In late May Cricket and I will join Graham McKay, Executive Director of Lowell’s Boat Shop, and Douglas Brooks, renown documenter and builder of traditional Japanese boats, in Shelburne Nova Scotia. We will spend the next two weeks working with Milford Buchanan, the last builder of the iconic Shelburne Dory. We will be documenting every step and nuance as Milford passes on the traditions of building this boat–none of which are currently recorded.
The Banks Dory tradition formalized at Lowell’s Boat Shop in the early 1800s for use on the Grand Banks. From there the design spread north to Nova Scotia and Newfoundland, with each boatbuilding community adapting slowly to their particular desires and needs. Like Darwin’s finches, many different variations evolved. The Shelburne Dory was known as one of the best, and survives today soley in the mind and hands of Milford Buchanan, who still builds them in the old J.C. Williams Dory Shop, now operating as the Dory Shop Museum on the waterfront. As of now Milford has no apprentice, so the tradition hangs in the balance. Contemplating the next move:
Here is the shop around the turn of the last century.
The shop as it appears today. I helped build the dory in this image in 2019 when I was working on a story about Milford for WoodenBoat Magazine (click here to read the story)
The Shelburne tradition began in the mid-1800s when Isaac Crowell made the pilgrimage to Lowell’s Boat Shop to learn the design and methods. The number of folks the traditions were passed down through to Milford Buchanan can be counted on one hand. Here’s Milford fairing the floor to the frames, using the same ancient fairing stick he was taught with.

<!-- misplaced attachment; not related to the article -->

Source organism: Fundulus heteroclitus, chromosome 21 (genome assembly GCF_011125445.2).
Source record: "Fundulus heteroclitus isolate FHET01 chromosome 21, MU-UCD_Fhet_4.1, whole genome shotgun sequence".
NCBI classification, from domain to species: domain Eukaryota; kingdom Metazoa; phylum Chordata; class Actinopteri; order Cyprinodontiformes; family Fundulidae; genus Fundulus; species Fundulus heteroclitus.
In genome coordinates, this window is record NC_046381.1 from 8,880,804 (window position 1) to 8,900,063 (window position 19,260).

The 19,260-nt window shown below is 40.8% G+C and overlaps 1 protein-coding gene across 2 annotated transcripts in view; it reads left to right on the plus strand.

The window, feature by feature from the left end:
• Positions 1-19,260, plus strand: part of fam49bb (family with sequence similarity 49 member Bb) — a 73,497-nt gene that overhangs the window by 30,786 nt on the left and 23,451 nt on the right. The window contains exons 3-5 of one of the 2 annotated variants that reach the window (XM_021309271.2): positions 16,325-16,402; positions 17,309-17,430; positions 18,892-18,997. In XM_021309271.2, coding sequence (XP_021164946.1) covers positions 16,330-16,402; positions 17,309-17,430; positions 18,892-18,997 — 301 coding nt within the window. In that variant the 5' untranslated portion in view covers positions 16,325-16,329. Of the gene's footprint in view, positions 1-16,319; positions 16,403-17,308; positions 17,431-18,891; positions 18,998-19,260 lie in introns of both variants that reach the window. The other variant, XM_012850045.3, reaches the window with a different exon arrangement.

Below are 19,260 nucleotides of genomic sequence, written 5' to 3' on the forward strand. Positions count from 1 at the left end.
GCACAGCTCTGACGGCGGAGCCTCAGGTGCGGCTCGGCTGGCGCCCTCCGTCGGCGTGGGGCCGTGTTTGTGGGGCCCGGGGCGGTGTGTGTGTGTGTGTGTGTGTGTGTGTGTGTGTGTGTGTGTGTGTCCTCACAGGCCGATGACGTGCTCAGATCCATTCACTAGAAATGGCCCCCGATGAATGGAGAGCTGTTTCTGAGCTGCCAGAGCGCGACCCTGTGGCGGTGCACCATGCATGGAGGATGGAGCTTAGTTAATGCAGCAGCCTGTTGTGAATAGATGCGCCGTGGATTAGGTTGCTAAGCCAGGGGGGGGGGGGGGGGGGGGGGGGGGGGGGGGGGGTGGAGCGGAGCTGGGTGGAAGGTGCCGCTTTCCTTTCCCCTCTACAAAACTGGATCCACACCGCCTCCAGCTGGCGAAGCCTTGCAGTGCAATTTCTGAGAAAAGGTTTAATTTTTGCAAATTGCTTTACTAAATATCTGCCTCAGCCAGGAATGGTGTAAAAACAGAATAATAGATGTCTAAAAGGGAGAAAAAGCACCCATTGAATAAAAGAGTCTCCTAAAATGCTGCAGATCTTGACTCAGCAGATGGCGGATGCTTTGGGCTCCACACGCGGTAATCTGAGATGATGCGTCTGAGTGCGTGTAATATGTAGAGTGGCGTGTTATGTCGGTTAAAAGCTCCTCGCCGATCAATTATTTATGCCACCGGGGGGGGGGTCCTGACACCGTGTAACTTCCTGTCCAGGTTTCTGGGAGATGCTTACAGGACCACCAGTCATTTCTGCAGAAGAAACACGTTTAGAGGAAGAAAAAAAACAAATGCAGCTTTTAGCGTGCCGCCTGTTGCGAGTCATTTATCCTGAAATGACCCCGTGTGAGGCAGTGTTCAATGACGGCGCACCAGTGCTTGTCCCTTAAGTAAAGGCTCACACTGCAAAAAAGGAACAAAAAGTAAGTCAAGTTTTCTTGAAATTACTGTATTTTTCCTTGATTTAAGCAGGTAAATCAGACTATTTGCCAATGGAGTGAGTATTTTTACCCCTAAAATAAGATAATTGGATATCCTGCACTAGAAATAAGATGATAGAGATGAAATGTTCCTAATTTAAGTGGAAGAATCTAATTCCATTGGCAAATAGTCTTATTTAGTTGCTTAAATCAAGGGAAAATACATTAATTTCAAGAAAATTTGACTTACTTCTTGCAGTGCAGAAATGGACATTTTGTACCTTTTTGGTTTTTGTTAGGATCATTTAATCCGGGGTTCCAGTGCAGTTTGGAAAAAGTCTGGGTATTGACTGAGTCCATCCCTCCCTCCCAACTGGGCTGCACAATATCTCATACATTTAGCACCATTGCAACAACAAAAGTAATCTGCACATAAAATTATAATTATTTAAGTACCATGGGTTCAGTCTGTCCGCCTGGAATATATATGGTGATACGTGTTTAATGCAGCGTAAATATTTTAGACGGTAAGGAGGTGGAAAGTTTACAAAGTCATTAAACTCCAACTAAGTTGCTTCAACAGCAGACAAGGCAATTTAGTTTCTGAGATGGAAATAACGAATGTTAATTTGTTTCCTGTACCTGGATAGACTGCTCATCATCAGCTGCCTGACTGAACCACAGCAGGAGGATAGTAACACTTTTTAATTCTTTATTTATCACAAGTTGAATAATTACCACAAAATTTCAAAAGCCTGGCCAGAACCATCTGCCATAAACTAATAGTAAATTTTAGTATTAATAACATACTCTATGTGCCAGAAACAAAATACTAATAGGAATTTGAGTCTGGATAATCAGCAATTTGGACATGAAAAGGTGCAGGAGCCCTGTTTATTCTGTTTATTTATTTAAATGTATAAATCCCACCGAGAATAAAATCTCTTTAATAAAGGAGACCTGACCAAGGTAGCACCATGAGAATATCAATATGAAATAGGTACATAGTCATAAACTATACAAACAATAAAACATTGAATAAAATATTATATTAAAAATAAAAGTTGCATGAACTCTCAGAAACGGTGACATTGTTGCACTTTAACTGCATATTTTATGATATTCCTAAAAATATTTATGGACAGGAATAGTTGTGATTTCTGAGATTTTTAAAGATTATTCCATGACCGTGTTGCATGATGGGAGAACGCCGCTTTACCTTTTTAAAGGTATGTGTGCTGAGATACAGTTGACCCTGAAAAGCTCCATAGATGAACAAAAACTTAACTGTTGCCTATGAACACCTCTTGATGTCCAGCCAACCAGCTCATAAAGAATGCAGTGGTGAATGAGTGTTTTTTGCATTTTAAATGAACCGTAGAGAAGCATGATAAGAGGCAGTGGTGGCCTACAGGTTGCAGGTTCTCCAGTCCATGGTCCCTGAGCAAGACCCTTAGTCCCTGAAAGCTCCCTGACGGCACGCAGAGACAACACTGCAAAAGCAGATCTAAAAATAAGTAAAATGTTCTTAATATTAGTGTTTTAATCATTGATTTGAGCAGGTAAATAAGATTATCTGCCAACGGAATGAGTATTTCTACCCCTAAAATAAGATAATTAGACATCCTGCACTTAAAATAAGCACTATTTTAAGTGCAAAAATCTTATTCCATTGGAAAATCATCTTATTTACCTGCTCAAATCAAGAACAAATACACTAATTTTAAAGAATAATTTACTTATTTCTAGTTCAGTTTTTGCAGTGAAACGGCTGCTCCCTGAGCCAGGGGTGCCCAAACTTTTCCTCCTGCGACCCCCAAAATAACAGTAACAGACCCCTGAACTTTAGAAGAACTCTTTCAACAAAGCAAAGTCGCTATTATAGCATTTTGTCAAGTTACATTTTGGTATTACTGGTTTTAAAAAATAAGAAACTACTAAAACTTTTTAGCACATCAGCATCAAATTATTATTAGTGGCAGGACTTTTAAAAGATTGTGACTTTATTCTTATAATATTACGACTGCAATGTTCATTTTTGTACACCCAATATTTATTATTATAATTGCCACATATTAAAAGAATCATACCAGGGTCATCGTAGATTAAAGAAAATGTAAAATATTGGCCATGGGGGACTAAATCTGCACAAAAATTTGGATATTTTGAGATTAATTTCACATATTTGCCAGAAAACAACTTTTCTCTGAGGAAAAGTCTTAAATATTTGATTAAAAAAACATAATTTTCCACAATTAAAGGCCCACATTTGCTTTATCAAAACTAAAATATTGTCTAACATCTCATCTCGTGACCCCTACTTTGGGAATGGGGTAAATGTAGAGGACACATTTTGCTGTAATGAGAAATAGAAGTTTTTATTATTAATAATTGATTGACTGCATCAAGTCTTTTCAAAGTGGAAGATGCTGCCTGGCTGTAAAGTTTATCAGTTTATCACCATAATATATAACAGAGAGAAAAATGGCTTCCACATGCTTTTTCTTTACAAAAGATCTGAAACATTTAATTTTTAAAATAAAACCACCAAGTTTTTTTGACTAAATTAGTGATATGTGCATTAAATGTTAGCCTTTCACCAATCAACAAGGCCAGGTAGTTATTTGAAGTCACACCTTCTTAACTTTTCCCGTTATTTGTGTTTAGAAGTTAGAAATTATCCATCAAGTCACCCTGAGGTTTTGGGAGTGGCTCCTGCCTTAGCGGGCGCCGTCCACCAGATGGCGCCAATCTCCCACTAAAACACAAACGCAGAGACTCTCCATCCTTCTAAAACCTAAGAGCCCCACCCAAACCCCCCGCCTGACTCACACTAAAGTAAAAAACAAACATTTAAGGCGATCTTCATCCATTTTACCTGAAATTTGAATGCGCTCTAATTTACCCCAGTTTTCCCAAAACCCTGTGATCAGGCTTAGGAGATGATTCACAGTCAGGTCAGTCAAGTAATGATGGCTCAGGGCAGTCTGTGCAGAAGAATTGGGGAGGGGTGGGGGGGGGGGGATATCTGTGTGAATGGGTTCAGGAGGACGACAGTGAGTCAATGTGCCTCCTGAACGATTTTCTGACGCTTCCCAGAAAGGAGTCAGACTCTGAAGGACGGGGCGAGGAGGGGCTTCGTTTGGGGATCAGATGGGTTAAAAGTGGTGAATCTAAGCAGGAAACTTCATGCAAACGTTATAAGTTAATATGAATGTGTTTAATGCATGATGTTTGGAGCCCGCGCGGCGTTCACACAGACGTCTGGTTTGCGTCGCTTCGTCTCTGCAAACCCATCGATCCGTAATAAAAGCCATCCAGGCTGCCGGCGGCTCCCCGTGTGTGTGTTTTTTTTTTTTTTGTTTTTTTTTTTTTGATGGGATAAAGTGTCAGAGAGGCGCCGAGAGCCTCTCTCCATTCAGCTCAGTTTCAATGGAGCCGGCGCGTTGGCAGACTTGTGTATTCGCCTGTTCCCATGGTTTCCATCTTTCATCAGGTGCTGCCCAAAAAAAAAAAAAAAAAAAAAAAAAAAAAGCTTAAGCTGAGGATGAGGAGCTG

This is the cradle, or “horse” that Milford still compresses the dory floors into when building, to get the proper curve. He estimates some 20,000 dories have been birthed in this very horse.
And here we are birthing one more.
When I asked Milford where the plans and techniques were recorded he pointed to his noggin and said, “It’s all right here, in Milford’s head.”
When I told Graham and Douglas this story they both registered urgency and we began to plan this spring’s mission. The end result , we hope, will be published in book form. We began fundraising last fall, but still don’t have enough to cover the travel and lodging expenses. So we are reaching our to fellow boat enthusiasts to pitch a bit in and help us do this important work. If you are an Instagram user you can go to Dory Heritage Project and give us a hand. If not, here is a LINK to Lowell’s Boat Shop, where you can donate directly to the Dory Heritage Project. Or if you are old school, you can send a check, cash, or bullion to
Dory Heritage Project
c/o Lowell’s Boat Shop
459 Main Street
Amesbury, Massachusetts 01913
Graham McKay, Executive Director of Lowell’s Boat Shop, birthplace of the Banks Dory tradition. A Story about Graham HERE
Douglas Brooks, Boatbuilder, documenter, and expert on traditional Japanese wooden boats. HERE is his website. His book is to die for. Get it.
Cricket Rust, my amazing apprentice and shop boss at Fretwater Boatworks. Here she is documenting our shop madness. She is currently working on a book detailing our methods of building western River Dories.
And me, in Shelburne last summer with the local brew.
A couple links of Cricket and me at work and play:
Teaching at Lowell’s Boat Shop
Also–if you need a dory, let us know and we’ll work it out with Milford.
I’m sending you a check for $50.00 for the dory heritage project by mail to Amesbury. On the way tomorrow.